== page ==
Significant gender and age gaps exist when it comes to saving money. A new survey released today from Visa USA shows women between the ages of 18 and 49 will save far less of their tax refunds than any other group.
The Visa survey shows that only 30% of women ages 18 to 49 plan to put the money they receive from their income tax refunds into savings. In contrast, 40% of men in that age bracket plan to put their refunds into savings. According to the survey, women ages 50 and over are the champion savers, with 48% saying their tax refunds will be saved. Men 50 and older are close behind, with 45% saying they will invest their refunds in savings, the survey found.
“Our research has found a dramatic gender and age gap when it comes to saving money. Women under 50 save far less of their tax refunds than other groups and this could have significant ramifications for their financial health,” said Jason Alderman, director of Visa USA’s financial education programs. “Taking advantage of tax refunds to save for retirement or a rainy day is vitally important.”
The Visa survey of credit and debit cardholders, which grouped respondents by gender and age (49 and younger or 50 and older), found the following statistics:
— Overall, 41% plan to save their refund; 31% will apply it to paying bills; 10% will use it for a major purchase; 7% will us it for everyday living expenses; 6% don’t expect to get a refund and 5% don’t know.
— Those planning to put their refund into savings span across all education levels, with 38% of those who have high school diplomas or less planning to save, and 41% of those who attended or graduated from college planning to save.
— Women under the age of 50 are the only group who plan to spend more than they set aside from their tax refunds, with 41% saying their refunds will go to paying bills and only 30% saying it will be saved.
In an effort to help all tax refund recipients cash in on a chance to save, today Visa USA released important money management tips encouraging consumers to make more of their hard-earned dollars work hard for them. These tips are being offered as part of Visa USA’s free, online financial education program, “Practical Money Skills for Life.” Available at http://www.practicalmoneyskills.com, they give consumers ideas for increasing their financial wealth while planning for the future, such as:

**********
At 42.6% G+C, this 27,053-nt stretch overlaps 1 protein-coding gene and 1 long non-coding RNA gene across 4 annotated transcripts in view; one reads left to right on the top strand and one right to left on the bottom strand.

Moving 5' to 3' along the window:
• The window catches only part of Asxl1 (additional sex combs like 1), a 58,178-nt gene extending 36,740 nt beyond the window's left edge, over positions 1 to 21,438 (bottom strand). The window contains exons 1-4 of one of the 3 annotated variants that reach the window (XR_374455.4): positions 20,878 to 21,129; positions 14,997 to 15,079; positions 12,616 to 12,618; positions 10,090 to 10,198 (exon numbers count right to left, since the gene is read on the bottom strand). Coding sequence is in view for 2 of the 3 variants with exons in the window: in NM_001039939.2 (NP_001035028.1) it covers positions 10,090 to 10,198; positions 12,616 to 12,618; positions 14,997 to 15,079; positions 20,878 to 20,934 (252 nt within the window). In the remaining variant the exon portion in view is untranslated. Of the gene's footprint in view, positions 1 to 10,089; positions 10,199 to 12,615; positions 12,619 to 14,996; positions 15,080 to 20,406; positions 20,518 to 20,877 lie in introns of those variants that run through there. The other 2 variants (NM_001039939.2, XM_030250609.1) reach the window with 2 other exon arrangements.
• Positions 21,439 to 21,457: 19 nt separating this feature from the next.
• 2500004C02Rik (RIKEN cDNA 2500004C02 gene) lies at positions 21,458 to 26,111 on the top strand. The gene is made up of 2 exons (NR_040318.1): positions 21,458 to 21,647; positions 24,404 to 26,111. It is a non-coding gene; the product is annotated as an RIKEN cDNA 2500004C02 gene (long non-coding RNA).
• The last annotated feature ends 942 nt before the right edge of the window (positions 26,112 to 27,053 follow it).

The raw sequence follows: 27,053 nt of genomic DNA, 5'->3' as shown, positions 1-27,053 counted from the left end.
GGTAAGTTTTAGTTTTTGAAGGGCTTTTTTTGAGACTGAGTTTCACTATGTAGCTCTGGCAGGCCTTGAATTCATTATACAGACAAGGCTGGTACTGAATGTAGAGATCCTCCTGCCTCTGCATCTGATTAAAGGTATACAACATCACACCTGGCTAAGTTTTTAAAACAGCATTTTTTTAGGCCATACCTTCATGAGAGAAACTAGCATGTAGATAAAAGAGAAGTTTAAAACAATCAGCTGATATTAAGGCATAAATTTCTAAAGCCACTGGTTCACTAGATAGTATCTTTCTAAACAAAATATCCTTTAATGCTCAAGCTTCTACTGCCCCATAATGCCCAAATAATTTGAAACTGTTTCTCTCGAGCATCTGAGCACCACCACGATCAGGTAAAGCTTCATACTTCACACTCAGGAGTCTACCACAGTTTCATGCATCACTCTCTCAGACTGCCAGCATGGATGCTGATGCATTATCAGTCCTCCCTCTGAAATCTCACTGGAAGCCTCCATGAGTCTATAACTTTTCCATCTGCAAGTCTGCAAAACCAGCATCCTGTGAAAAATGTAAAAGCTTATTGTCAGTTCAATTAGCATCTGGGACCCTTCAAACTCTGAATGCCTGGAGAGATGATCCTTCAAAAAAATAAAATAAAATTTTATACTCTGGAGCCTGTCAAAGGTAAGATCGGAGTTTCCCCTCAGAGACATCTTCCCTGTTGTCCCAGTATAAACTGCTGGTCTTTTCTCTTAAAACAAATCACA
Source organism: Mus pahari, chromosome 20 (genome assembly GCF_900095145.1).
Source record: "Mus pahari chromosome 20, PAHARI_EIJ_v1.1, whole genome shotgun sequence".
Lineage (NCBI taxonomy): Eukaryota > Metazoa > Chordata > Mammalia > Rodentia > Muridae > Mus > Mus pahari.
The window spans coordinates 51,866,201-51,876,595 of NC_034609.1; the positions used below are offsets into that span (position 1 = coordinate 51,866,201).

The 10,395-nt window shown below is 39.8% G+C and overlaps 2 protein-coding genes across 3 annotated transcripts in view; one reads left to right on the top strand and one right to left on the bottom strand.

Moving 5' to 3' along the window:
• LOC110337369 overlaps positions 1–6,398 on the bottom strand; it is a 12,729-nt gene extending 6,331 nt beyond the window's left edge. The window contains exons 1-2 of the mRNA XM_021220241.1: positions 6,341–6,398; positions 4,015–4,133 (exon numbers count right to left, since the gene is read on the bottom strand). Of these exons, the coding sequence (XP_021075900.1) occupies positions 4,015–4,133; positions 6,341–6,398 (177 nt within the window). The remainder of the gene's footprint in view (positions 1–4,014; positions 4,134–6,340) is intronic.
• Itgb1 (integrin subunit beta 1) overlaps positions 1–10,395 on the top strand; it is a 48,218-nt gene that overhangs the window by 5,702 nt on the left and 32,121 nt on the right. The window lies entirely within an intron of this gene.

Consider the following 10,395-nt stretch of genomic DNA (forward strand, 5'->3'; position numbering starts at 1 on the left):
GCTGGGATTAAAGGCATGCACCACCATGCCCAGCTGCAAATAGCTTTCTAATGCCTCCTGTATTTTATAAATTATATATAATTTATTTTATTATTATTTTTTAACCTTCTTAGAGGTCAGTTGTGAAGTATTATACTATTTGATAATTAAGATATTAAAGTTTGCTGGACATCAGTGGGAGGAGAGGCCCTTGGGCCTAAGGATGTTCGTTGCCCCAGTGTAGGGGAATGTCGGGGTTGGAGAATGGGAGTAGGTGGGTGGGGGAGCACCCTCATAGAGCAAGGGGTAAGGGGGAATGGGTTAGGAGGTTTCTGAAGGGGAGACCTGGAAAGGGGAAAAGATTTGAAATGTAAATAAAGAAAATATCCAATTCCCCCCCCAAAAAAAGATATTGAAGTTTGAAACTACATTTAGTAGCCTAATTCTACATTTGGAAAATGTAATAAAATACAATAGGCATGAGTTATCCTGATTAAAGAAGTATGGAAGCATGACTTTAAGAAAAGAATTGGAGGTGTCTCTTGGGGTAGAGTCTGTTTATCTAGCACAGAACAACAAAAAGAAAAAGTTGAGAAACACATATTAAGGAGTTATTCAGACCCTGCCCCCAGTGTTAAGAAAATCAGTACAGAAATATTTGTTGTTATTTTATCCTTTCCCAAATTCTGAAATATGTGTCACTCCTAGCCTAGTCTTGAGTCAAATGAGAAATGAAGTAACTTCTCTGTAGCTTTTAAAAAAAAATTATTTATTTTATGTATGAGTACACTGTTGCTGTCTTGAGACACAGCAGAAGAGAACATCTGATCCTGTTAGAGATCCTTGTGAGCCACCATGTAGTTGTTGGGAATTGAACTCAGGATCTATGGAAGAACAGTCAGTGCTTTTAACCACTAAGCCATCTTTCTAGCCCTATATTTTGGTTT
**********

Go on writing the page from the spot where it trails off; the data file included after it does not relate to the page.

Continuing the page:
— Earn interest on your savings: Consider opening and putting money into a high yield online savings account that allows you to earn higher interest on savings than you might traditionally receive elsewhere.
— Save for retirement: Contribute to your employer’s 401(k) plan or open an Individual Retirement Account (IRA). Some experts say for every five years you delay, you may need to double your monthly savings amount to achieve the same retirement income.
— Save for education: Open a 529 Qualified State Tuition Plan where you contribute to an account to fund a child’s education. Account earnings are exempt from federal taxes when withdrawn if used for qualified expenses.
— Invest in yourself: Consider spending part of your refund on something good for your health (gym membership) or your community (charitable contributions).
— Save for emergencies: Create a “rainy day” fund in case you lose your job or incur unexpected medical expenses. Experts recommend putting aside at least three to six months of living expenses toward these unplanned events.
— Don’t overpay taxes: Your primary goal should be to pay your fair share
— no more, no less. If you get hundreds or thousands of dollars in refunds, then you’ve basically been giving the government an interest- free loan all year. Recalculate how much is being deducted each pay period. Someone in your employer’s benefits department should be able to help.
Visa’s “Practical Money Skills for Life” is a free, award-winning, teacher-tested and teacher-approved financial education program that is available in English, Spanish and Chinese. The program provides money management resources and lesson plans tailored for use at home, in the classroom or at work. It also contains an array of tips to help consumers prepare for life changing financial events, from planning a baby, to saving for college, to retirement. Visa also runs “What’s My Score,” a leading higher education consumer awareness initiative. The free program guides young adults through the ABC’s of a FICO credit score, from factors that can lower a score, to ways on improving it.
About Visa USA
Visa USA is the nation’s leading payment brand and largest payment system, enabling banks to provide their consumers and business customers with a wide variety of payment alternatives tailored to meet their evolving needs. Visa USA is committed to increasing the choice, convenience, acceptance and security of Visa payments for all stakeholders in the payment system — members, cardholders and merchants. Through its 13,432 member financial institutions, more than 510 million Visa-branded cards have been issued to cardholders in the United States. Last year, U.S.-based financial institutions relied on Visa’s processing system, VisaNet, to facilitate $1.6 trillion in transactions with unparalleled reliability.
Worldwide, cardholders in more than 150 countries carry more than 1 billion Visa-branded cards, accounting for more than $3 trillion in annual transaction volume.
Visa offers a trusted, reliable and convenient way to access and mobilize financial resources — anytime, anywhere, anyway.